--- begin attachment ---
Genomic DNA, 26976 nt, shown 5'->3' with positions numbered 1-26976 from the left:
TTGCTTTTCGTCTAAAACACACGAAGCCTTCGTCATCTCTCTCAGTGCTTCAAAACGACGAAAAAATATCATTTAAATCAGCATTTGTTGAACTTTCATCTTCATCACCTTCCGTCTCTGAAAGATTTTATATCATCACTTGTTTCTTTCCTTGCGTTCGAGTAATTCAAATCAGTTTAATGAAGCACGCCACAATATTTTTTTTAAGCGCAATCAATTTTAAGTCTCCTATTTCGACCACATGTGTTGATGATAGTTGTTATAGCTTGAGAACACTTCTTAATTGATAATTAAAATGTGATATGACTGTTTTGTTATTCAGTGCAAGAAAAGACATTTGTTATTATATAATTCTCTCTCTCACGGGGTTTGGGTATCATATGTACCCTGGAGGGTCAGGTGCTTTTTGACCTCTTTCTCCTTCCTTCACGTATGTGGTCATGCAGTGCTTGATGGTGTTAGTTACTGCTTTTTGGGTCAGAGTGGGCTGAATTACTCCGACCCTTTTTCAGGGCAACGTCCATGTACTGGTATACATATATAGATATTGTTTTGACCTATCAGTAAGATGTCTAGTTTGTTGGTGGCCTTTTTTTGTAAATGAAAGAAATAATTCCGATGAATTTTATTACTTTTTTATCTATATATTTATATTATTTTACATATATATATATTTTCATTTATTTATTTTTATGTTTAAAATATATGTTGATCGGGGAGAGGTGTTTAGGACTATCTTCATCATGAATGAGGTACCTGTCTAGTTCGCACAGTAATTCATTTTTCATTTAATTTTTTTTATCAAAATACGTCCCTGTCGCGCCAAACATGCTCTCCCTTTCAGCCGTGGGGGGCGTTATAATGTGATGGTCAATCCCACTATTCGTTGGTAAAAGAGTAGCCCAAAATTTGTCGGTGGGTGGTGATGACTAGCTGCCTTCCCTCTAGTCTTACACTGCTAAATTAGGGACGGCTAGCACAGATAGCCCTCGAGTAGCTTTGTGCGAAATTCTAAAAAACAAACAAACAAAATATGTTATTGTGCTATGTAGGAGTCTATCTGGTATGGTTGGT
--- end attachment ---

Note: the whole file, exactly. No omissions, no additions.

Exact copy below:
Genomic DNA, 26976 nt, shown 5'->3' with positions numbered 1-26976 from the left:
TTGCTTTTCGTCTAAAACACACGAAGCCTTCGTCATCTCTCTCAGTGCTTCAAAACGACGAAAAAATATCATTTAAATCAGCATTTGTTGAACTTTCATCTTCATCACCTTCCGTCTCTGAAAGATTTTATATCATCACTTGTTTCTTTCCTTGCGTTCGAGTAATTCAAATCAGTTTAATGAAGCACGCCACAATATTTTTTTTAAGCGCAATCAATTTTAAGTCTCCTATTTCGACCACATGTGTTGATGATAGTTGTTATAGCTTGAGAACACTTCTTAATTGATAATTAAAATGTGATATGACTGTTTTGTTATTCAGTGCAAGAAAAGACATTTGTTATTATATAATTCTCTCTCTCACGGGGTTTGGGTATCATATGTACCCTGGAGGGTCAGGTGCTTTTTGACCTCTTTCTCCTTCCTTCACGTATGTGGTCATGCAGTGCTTGATGGTGTTAGTTACTGCTTTTTGGGTCAGAGTGGGCTGAATTACTCCGACCCTTTTTCAGGGCAACGTCCATGTACTGGTATACATATATAGATATTGTTTTGACCTATCAGTAAGATGTCTAGTTTGTTGGTGGCCTTTTTTTGTAAATGAAAGAAATAATTCCGATGAATTTTATTACTTTTTTATCTATATATTTATATTATTTTACATATATATATATTTTCATTTATTTATTTTTATGTTTAAAATATATGTTGATCGGGGAGAGGTGTTTAGGACTATCTTCATCATGAATGAGGTACCTGTCTAGTTCGCACAGTAATTCATTTTTCATTTAATTTTTTTTATCAAAATACGTCCCTGTCGCGCCAAACATGCTCTCCCTTTCAGCCGTGGGGGGCGTTATAATGTGATGGTCAATCCCACTATTCGTTGGTAAAAGAGTAGCCCAAAATTTGTCGGTGGGTGGTGATGACTAGCTGCCTTCCCTCTAGTCTTACACTGCTAAATTAGGGACGGCTAGCACAGATAGCCCTCGAGTAGCTTTGTGCGAAATTCTAAAAAACAAACAAACAAAATATGTTATTGTGCTATGTAGGAGTCTATCTGGTATGGTTGGT